Author : Robert Billington, Veronica Cadoppi & Natalie Carter
School/Work Place : Sustainable Tourism Planning and Development Laboratory – Blackstone Valley Tourism Council, Inc., USA
Contact :
Year : 2006
OPA : 2006 Outstanding Paper Award Winner

Following its historical rise and fall, America’s first industrialized polluted landscape garnered federal and local support to remedy its near destruction. Today, the Blackstone Valley is a pragmatic example of translating theory into practice.

The Blackstone Valley Tourism Council, since its inception in 1985, has applied determined leadership, innovation and commitment to its mission and innovative sustainable tourism principles in its work. This dedication to its destination, aligned with principles from the World Tourism Organization (2004), United Nations Environmental Programme & World Tourism Organization (2005), and National Geographic Society (2006), has led the way for the Blackstone Valley to become a sustainable tourism destination.

The Tourism Council has worked to preserve and enhance the Valley’s environment, respect the socio-cultural authenticity of the local communities, and provide economic growth to all stakeholders. Social responsibility from all sectors of the community have lead the Valley to find its direction, follow its vision and share it with others along the way (Billington & Manheim, 2002).

The Blackstone Valley Tourism Council continues to fulfill the vision of sustainable tourism through the Sustainable Tourism Planning and Development Laboratory. The Laboratory’s purpose is to share the Tourism Council’s experience in developing planned sustainable tourism with local, regional, state, provincial and worldwide tourism leaders, and community stakeholders seeking to develop viable and successful destinations.

List of Articles
No. Subject Views Datesort
5 Think Tank VI Family Businesses and Sustainable Tourism: the Role of... file 3360 Oct 13, 2013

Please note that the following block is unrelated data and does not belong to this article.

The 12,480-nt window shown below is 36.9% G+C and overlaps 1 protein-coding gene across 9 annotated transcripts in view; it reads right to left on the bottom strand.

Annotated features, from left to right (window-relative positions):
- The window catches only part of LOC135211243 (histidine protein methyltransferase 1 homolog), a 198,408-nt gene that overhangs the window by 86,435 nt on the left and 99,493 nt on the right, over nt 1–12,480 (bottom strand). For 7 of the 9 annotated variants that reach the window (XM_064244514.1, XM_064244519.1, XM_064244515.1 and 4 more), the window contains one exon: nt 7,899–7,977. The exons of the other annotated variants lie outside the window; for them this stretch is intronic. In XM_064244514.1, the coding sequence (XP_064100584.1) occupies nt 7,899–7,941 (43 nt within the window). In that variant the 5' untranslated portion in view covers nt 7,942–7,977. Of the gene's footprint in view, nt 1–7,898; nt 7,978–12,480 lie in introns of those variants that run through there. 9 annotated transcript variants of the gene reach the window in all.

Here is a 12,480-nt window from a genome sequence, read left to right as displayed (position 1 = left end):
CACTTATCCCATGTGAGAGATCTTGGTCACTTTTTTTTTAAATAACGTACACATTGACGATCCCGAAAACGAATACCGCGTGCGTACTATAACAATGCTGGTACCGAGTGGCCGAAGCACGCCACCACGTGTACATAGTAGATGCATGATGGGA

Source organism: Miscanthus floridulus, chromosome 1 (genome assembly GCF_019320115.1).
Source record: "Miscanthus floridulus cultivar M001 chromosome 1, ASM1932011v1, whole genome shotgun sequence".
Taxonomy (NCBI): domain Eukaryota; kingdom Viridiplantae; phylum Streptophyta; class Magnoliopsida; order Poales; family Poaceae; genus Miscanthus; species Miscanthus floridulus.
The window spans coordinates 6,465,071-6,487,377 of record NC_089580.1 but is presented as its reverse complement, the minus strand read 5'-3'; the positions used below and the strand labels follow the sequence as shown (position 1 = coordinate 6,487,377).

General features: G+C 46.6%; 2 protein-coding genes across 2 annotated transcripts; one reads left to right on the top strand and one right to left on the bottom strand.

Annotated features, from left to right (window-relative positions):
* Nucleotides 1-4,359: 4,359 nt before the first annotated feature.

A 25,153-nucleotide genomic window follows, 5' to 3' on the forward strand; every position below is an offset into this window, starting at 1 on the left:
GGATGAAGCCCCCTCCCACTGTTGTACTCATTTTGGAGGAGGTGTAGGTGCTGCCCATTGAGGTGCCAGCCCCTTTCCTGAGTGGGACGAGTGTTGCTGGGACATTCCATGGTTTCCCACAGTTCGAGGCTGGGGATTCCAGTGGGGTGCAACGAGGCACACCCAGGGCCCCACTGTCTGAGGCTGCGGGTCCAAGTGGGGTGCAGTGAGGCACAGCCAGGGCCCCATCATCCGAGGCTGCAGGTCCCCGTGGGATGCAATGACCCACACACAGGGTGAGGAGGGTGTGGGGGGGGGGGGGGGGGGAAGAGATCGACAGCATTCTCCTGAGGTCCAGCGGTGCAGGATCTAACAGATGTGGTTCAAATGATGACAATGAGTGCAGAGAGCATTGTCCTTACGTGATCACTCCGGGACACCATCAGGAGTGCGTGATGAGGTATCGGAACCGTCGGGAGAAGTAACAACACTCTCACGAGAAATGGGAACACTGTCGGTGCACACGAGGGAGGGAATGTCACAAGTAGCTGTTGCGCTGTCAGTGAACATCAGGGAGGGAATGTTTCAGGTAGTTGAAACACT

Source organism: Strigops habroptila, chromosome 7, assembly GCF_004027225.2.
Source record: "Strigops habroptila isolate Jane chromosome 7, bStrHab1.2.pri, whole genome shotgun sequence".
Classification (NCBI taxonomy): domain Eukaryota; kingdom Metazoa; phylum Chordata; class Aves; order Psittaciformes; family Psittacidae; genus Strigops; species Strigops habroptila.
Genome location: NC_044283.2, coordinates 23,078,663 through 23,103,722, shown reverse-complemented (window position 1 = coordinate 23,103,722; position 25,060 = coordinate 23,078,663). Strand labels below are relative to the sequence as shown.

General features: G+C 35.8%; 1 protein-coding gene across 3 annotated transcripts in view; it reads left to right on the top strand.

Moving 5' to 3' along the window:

Family businesses, that is, businesses owned and/or operated my members of a single family, are predominant in Western economies. This is also an important category of business within tourism hospitality, particularly in rural areas where r...

Author: Janne J. Liburd & Jack Carlsen 

Year: 2006 

4 Think Tank VI Ecotourism and Environmental Education: Opportunities ... file 81257 Oct 13, 2013

Ecotourism, which typically involves nature-based tourism, plays an increasing role in today's environmental management. As environmental conservation has, in many cases, suffered from a limited budget, funding ecotourism is perceived as a w...

Author: Aphirom Promchanya 

Year: 2006 

3 Think Tank VI Corporate Social Responsibility or Government Interven... file 7585 Oct 13, 2013

Implicit in notions of sustainable development is an holistic triple bottom line approach that seeks to preserve essential ecological processes, protect human heritage and biodiversity and foster inter and intra-generational equity whilst r...

Author: David Wood & Jack Carlsen 

Year: 2006 

2 Think Tank IV Mass-ski Tourism in the Dolomites and Sustainability: ... file 3227 Oct 13, 2013

The aim of this paper is to highlight the impact of mass-ski tourism on the environment in the Dolomites (Italian Alps), where in winter the principal activities are snow sports. In implementing this development model the Dolomite region has...

Author: Mariangela Franch, Umberto Martini, Pier Luigi Novi Inverardi, Federica Buffa, Pietro Marzani & Maria Della Lucia 

Year: 2004 

OPA: 2004 Runner Up 

1 Think Tank IV Tourism focused NGO's - An Online Content Analysis file 2797 Oct 13, 2013

The number of Non-Governmental Organizations (NGOs) increased from 31,246 to 37,281 (19.3%) between 1990 and 2000, (Human Development Report, 2002). The importance of NGOs is documented in United Nations Local Agenda 21 Chapter 27, 'Strength...

Author: Meng-Mei Chen & James Holleran 

Year: 2004